4: Rise of the Silver Surfer

WFTB Score: 8/20

The plot: The squabblesome superheroes known collectively as the Fantastic Four have their plans for a Big Day ruined by an extraterrestrial force who bizarrely resembles a surfer. Dr Reed Richards is tasked by the Army with capturing the apparent menace to the planet, but Mr Fantastic also has to appease a fiancée who thinks he’s less fantastic with every passing day; and when the military lose faith in the team, they meet an old foe with a keen eye on the alien’s powers.

It’s a chill wind that blows no good for ‘Mr Fantastic’, aka Reed Richards (Ioan Gruffudd), as a series of meteorological phenomena threaten to distract him from his impending marriage to Susan Storm, the lovely Invisible Woman (Jessica Alba). Radiation spikes – and ruddy great holes in the ground – at various co-ordinates around the world indicate something big is going on, and as nuptial preparations falteringly progress, Richards struggles to keep his fiancée onside whilst tracking the speedy source of the radiation at the behest of gruff US Army General Hager (Andre Braugher).

As the wedding day arrives, rock-hard Thing (Michael Chiklis) and Susan’s brother/Human Torch Johnny (Chris Evans) try to concentrate on the happiness of the married couple rather than bickering with each other; but the appearance of the Silver Surfer (voiced by Laurence Fishburne) – the cause of all the trouble – disrupts proceedings and a brush with the alien force leaves Johnny with an identity crisis, since he swaps powers with any of the other Three he touches.

As if this wasn’t enough to be getting on with, the Four’s old enemy Victor von Doom (Julian McMahon) has returned from Latveria, back to his former glory and Hager’s new best friend following his own meeting with the Surfer. But what are Doom’s ulterior motives when the Four are forced to work with him? And when the mysterious visitor promises that ‘everything we know is at an end’, could the surfer’s ultimate mission be the destruction of planet Earth? The Four, troubled by rumours that Richards is about to break up the band for the sake of domestic harmony, will need all their powers, plus some bright new gadgets, if they are to save the day.

This second helping of the Four bears the same hallmarks as Tim Story’s 2005 original, with an attractive cast who seem more comfortable in their roles (Gruffudd is rather more at ease with his own voice this time) and a bright, familial, even romantic sensibility where the characters are determined that their special powers won’t get in the way of their everyday lives and loves, the Richards/Storm wedding and the support of Chiklis‘ blind partner Alicia (Kerry Washington) vying for equality with the sci-fi action, a patchwork of a hundred other sci-fi and superhero plots, not least The Day the Earth Stood Still and E.T. (unsurprisingly, the Surfer turns out not to be the real bad guy, unlike Zach Grenier’s off-the-shelf alien torturer). Also, without giving away too much, there’s a big Matrix Revolutions borrow late on too.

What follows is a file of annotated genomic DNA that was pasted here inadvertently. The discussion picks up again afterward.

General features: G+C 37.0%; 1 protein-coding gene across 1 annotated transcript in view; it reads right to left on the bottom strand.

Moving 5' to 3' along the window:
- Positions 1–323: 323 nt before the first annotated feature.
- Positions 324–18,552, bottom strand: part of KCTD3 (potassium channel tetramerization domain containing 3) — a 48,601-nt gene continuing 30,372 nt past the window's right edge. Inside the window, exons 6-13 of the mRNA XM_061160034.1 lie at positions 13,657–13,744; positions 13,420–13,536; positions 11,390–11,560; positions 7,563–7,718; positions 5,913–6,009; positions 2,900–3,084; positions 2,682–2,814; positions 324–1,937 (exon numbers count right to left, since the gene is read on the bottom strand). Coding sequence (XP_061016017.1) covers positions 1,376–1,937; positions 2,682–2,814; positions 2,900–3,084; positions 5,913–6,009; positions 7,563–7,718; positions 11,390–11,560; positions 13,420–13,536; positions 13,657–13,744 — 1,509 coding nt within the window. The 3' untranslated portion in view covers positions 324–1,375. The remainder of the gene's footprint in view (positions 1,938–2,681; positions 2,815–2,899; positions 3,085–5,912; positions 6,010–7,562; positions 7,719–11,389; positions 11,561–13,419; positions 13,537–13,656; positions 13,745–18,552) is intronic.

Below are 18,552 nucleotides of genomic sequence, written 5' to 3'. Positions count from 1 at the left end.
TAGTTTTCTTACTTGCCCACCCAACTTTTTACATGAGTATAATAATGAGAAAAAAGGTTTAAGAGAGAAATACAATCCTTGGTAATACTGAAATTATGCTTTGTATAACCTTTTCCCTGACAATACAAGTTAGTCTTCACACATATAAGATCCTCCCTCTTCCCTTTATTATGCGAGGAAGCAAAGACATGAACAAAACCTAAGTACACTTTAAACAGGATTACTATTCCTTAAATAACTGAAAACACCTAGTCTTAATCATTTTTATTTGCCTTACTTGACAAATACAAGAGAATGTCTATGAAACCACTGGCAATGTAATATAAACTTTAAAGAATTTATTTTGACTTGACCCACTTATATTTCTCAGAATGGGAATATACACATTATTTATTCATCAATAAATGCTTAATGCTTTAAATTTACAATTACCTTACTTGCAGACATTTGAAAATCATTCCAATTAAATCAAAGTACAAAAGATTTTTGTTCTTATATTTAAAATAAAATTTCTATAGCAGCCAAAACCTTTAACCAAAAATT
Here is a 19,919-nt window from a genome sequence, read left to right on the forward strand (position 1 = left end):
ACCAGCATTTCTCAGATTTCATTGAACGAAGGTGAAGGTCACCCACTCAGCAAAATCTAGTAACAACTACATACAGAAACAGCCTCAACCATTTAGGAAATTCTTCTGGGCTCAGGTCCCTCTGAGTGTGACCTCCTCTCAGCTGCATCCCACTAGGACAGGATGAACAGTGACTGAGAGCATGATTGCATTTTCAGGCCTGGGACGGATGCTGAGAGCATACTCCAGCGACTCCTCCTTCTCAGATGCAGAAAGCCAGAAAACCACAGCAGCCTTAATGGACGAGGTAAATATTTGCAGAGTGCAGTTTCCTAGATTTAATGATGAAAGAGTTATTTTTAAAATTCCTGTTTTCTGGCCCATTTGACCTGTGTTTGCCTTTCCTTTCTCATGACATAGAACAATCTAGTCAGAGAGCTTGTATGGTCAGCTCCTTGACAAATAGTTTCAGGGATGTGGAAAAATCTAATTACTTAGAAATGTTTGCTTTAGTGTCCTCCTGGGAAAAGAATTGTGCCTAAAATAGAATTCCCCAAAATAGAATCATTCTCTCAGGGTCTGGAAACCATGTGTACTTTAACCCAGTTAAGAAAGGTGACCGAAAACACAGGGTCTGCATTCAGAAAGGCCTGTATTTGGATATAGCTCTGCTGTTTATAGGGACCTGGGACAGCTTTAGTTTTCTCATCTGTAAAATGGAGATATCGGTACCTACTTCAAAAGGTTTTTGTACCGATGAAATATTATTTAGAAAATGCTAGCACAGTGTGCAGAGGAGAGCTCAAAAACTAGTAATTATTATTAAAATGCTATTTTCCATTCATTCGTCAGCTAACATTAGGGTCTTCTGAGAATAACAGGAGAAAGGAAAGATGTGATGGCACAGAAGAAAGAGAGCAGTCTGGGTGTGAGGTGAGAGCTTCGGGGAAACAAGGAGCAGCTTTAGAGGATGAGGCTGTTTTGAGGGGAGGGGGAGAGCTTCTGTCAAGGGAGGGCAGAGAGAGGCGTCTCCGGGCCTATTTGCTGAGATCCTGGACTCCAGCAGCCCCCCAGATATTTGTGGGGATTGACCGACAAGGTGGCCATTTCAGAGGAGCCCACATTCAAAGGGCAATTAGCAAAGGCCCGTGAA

But there are still a few original ideas: both Mr Fantastic’s stretchiness and Johnny and Thing’s banter are good fun, and Johnny’s malfunctioning powers make for a decent variation on a theme. However, whereas I called Fantastic Four ‘comic book’ without meaning it as a criticism, I’m not sure I’d be so lenient when applying it to Rise of the Silver Surfer. For whilst there’s nothing wrong in principle with a set of superheroes whose domestic arrangements are as much a focus of the film as their superheroics, when the stakes are literally the end of the world you want the film to carry rather more weight.

There’s a scene early on in the film where The Thing nestles into an aeroplane seat, much to the dismay of those around him: all well and good from a comedy perspective, but this bloke is meant to be heavy; the fact that he can get on a normal plane without causing any problems for take-off mirrors the lack of gravity assigned to the film as a whole. I’m not remotely qualified to speak about the treatment of the cinematic Surfer versus his comic-book persona, but I understand he too is less complex here than he could have been.

More than anything, though, there’s an overwhelming sense that the same ground has been covered – better – in other films. The draining of the Thames near the London Eye is a fairly conservative spot of CGI pseudo-destruction, and Johnny’s wooing of icy Army Sergeant Raye (Beau Garrett) is both perfunctory and predictable. Then there are potentially neat ideas which the demands of modern film-making screw up, like the Four’s modular jet (I read it’s supposed to be called a Fantasticar but I’m not playing that game) which gets plastered in distinctly Dodge-y product placement. Even Stan Lee’s trademark cameo is uncommonly clunky, as a wedding guest who gets to say ‘I’m Stan Lee.’ Still, even if it doesn’t come close to rescuing the rest of the film, the film does build to an involving climax; just as well since – like the first movie – bona fide action sequences are thinly spread.

The general consensus seems to be that Rise of the Silver Surfer is marginally better than Fantastic Four, but I don’t see it. The first film was saddled with the always-tiresome job of explaining the origins of the heroes and setting up their relationships; having done that, you might expect this sequel to get straight into its stride. It’s never an actively poor film, to this comic-book layman at least; but with an ambience that’s often far too light and fluffy for the story it has to tell, this is a soufflé of a film that largely fails to rise to the occasion.


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